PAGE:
Multiple logistic regression analysis was used to determine the significance of these variables for strabismus at 3 months of corrected age (Table 2). When the confounding effects of each of the independent factors on the development of strabismus were adjusted by this analysis, demographic variables (including birth weight and gestational age) were not found to have made a significant contribution to the risk for strabismus at 3 months. Retinopathy of prematurity was found to be a significant predictor of strabismus at 3 months (P<.001) when the group of infants who had any ROP was compared with those who had no ROP. Subgroup analyses showed an increased risk for strabismus with more severe ROP. Although black race has been shown to be a relative protective factor against the development of ROP,14 there was no racial influence on the incidence of strabismus.

Of the 4099 infants enrolled in the study, 2449 (59.7%) had their ocular motility evaluated at both 3 and 12 months after their full-term due dates. Of this group, 11.8% were found to have strabismus at their 12-month examination. Data collected on this cohort were used to compare the incidence of strabismus at 12 months with demographic variables and severity of ROP (Table 3). The incidence of strabismus increased as the zone was more posterior and the stage of ROP worsened.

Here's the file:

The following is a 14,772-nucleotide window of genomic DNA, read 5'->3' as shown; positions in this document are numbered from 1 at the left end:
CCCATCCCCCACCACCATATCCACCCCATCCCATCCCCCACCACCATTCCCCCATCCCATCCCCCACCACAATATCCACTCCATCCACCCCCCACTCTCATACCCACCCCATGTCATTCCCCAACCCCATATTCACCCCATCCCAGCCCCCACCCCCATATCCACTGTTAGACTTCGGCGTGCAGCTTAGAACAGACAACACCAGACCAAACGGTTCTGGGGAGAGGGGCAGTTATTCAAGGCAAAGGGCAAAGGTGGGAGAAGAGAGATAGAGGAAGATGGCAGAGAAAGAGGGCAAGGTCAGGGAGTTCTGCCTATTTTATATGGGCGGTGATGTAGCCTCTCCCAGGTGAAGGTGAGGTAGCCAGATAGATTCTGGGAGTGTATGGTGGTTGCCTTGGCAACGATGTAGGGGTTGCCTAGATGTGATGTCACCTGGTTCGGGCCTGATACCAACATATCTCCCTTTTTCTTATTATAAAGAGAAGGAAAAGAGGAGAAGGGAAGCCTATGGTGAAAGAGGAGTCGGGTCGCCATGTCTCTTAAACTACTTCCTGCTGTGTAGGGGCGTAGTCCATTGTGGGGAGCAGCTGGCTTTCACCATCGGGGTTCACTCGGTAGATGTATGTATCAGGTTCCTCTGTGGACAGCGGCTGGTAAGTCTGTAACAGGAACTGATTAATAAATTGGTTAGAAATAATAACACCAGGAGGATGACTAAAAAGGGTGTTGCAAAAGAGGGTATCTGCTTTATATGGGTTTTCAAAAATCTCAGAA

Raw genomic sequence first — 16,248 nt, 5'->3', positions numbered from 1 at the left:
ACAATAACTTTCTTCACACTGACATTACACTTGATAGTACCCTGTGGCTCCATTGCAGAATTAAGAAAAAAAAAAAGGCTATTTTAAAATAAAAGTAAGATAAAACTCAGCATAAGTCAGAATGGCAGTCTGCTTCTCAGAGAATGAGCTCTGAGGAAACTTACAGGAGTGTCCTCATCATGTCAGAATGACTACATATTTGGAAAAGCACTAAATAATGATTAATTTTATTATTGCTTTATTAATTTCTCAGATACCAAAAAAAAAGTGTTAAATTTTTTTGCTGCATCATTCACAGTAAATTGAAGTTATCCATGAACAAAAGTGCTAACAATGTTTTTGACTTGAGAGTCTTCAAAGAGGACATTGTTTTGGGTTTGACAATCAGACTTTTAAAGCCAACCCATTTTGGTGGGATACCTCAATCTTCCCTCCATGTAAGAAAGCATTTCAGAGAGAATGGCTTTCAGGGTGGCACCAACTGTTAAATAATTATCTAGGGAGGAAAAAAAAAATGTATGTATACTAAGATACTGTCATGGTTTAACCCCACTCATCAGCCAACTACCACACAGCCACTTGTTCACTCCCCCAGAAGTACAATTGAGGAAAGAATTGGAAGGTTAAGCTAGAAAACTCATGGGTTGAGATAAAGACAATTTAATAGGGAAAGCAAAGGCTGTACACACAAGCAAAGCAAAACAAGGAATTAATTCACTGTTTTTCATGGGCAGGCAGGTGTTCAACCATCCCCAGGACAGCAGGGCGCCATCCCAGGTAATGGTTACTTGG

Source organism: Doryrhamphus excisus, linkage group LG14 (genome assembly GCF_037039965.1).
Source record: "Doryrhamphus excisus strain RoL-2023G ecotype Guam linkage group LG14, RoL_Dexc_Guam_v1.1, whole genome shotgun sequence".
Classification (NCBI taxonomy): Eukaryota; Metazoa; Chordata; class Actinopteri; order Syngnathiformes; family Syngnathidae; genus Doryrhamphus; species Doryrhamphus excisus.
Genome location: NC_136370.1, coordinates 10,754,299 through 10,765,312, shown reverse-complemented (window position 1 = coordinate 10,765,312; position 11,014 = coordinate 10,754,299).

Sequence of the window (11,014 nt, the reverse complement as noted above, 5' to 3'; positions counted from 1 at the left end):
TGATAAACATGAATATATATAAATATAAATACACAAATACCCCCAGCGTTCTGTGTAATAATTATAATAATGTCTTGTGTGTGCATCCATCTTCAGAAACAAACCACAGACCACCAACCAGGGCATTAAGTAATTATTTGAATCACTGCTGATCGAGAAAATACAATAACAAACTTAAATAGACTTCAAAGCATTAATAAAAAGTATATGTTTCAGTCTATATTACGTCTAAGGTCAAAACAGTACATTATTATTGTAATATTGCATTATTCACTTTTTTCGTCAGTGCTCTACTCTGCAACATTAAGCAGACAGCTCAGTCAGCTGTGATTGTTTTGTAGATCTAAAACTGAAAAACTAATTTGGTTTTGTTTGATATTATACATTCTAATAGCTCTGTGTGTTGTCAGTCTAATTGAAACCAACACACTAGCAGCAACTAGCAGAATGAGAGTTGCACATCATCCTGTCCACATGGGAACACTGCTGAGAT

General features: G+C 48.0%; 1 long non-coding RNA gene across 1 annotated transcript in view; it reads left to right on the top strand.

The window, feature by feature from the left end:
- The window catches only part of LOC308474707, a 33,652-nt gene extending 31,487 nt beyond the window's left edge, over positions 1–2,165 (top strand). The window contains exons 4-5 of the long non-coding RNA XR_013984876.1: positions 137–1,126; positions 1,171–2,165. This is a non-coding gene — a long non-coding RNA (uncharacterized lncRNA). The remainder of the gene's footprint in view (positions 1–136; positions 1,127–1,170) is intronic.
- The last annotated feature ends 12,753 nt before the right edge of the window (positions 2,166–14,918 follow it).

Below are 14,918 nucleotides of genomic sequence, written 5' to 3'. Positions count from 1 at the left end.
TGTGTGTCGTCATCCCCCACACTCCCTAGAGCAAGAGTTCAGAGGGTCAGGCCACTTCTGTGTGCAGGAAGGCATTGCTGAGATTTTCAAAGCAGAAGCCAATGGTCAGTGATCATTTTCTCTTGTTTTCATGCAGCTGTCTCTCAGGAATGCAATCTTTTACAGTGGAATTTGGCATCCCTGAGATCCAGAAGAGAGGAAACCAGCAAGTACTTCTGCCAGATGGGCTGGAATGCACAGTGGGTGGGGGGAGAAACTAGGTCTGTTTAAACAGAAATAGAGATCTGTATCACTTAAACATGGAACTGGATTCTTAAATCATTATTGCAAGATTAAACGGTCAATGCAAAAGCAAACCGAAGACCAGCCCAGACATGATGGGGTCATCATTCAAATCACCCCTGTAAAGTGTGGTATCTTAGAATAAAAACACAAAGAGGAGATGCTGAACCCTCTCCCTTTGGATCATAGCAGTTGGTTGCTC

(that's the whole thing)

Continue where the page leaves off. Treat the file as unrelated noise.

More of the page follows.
This cohort of infants evaluated at both 3 and 12 months was used to compare the incidence of strabismus at 12 months with fixation behavior, anisometropia, retinal structure, neurological development, and strabismus status at 3 months. While the incidence of strabismus at 12 months was 9% for infants who had normal fixation in each eye at 3 months, it was 63.9% for infants with abnormal fixation in 1 eye at 3 months (Table 4). The incidence of strabismus at 12 months was 43.1% in patients who had anisometropia at 3 months, but only 9.5% in patients without anisometropia at that age. If the retinal structure at 3 months was favorable in both eyes, the incidence of strabismus at 12 months was 10.3%, while it was 68.2% in infants with unfavorable retinal structure in both eyes at 3 months.